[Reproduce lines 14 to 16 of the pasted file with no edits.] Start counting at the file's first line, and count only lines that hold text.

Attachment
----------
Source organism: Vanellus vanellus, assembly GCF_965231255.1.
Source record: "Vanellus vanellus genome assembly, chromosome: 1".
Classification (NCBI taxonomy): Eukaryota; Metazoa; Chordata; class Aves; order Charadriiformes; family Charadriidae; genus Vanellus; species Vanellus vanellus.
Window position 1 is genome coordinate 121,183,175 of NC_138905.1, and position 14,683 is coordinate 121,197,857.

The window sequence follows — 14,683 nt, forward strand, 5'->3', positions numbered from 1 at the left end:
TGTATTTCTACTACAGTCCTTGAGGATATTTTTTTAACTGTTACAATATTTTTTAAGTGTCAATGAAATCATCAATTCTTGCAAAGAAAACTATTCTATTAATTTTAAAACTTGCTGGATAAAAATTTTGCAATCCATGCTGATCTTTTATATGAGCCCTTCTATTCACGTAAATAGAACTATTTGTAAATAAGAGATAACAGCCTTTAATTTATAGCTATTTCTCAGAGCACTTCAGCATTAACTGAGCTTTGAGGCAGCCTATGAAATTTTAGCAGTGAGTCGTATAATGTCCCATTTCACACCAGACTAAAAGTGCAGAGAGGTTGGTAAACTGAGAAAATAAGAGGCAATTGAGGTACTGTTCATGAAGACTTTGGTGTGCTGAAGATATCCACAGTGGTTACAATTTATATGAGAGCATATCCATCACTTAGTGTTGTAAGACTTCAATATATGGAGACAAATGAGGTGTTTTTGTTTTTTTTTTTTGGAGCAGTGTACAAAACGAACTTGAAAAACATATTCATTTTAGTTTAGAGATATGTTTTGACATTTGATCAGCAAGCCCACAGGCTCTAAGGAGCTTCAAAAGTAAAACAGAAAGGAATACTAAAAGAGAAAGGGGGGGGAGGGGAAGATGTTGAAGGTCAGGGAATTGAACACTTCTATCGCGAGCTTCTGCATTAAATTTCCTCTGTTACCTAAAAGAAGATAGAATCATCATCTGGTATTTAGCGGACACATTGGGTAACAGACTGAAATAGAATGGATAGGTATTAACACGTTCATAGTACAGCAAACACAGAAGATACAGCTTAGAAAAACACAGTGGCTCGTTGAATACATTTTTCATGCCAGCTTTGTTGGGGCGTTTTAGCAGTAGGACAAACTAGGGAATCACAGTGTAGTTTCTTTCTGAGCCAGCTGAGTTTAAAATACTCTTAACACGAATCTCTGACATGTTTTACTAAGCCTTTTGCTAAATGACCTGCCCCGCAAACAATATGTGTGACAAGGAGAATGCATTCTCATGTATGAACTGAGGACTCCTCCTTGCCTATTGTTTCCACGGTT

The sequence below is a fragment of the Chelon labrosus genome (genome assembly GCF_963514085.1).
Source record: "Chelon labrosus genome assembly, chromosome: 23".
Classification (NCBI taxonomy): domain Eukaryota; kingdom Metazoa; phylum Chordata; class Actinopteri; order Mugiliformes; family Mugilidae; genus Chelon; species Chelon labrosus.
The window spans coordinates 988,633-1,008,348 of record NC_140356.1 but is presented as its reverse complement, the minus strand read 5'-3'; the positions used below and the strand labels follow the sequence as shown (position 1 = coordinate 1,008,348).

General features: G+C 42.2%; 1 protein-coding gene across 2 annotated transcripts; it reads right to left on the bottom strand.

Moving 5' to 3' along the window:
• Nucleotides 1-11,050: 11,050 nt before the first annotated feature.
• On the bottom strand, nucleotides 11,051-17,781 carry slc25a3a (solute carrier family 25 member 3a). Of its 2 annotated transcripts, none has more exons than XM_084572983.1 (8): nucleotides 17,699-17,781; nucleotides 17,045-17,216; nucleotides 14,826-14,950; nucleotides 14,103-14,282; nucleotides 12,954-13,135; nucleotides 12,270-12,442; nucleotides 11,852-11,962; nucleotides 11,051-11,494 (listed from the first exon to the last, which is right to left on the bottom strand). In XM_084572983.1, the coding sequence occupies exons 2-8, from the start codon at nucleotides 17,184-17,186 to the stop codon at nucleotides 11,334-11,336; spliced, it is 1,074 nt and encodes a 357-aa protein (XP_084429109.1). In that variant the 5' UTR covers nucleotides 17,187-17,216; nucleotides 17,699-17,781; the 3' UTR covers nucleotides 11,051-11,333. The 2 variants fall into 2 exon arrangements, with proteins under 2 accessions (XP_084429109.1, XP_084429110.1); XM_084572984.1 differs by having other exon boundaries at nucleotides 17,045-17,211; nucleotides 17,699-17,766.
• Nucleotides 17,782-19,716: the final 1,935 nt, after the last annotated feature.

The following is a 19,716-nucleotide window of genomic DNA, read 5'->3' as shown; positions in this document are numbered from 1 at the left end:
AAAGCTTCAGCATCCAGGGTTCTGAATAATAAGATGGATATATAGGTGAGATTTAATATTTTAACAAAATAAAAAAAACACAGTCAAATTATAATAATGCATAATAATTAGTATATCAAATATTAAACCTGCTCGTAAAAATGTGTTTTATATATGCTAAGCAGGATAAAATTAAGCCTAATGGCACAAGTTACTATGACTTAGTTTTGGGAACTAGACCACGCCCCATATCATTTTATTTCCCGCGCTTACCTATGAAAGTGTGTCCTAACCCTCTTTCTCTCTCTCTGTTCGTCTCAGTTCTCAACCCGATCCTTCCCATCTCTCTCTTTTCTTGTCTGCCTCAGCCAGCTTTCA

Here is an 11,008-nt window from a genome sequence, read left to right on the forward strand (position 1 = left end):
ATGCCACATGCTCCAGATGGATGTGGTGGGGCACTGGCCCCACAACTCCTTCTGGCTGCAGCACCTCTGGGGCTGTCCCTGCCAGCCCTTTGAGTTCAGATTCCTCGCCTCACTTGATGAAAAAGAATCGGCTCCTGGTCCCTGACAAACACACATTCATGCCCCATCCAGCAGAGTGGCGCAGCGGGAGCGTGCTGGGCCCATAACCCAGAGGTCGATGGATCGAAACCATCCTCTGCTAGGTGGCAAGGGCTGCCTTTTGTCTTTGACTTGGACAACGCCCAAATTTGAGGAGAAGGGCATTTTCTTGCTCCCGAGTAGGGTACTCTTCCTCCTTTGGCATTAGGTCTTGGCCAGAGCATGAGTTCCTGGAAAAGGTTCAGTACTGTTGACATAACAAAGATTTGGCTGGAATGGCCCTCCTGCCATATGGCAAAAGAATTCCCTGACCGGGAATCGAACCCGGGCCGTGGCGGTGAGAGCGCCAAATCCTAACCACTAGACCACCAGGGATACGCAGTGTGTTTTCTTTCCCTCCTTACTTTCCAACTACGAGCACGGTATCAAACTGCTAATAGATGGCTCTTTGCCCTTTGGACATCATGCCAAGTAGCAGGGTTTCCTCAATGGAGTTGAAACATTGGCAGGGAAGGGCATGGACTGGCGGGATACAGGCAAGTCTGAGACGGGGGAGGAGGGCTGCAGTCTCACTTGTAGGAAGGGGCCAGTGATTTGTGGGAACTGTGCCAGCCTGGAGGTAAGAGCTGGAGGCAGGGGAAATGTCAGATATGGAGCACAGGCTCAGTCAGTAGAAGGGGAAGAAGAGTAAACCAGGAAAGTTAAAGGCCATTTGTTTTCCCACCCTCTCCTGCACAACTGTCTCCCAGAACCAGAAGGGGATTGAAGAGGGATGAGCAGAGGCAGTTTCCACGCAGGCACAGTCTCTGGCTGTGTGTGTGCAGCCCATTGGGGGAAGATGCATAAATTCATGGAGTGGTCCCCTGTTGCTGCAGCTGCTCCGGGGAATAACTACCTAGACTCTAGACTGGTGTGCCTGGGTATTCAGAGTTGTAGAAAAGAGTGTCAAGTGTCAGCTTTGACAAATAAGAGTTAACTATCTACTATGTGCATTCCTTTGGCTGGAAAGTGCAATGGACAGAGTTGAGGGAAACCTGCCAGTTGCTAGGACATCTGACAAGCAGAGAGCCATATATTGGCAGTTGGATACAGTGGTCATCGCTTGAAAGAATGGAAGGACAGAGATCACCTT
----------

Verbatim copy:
• On the bottom strand, nucleotides 11,051-17,781 carry slc25a3a (solute carrier family 25 member 3a). Of its 2 annotated transcripts, none has more exons than XM_084572983.1 (8): nucleotides 17,699-17,781; nucleotides 17,045-17,216; nucleotides 14,826-14,950; nucleotides 14,103-14,282; nucleotides 12,954-13,135; nucleotides 12,270-12,442; nucleotides 11,852-11,962; nucleotides 11,051-11,494 (listed from the first exon to the last, which is right to left on the bottom strand). In XM_084572983.1, the coding sequence occupies exons 2-8, from the start codon at nucleotides 17,184-17,186 to the stop codon at nucleotides 11,334-11,336; spliced, it is 1,074 nt and encodes a 357-aa protein (XP_084429109.1). In that variant the 5' UTR covers nucleotides 17,187-17,216; nucleotides 17,699-17,781; the 3' UTR covers nucleotides 11,051-11,333. The 2 variants fall into 2 exon arrangements, with proteins under 2 accessions (XP_084429109.1, XP_084429110.1); XM_084572984.1 differs by having other exon boundaries at nucleotides 17,045-17,211; nucleotides 17,699-17,766.
• Nucleotides 17,782-19,716: the final 1,935 nt, after the last annotated feature.

The following is a 19,716-nucleotide window of genomic DNA, read 5'->3' as shown; positions in this document are numbered from 1 at the left end: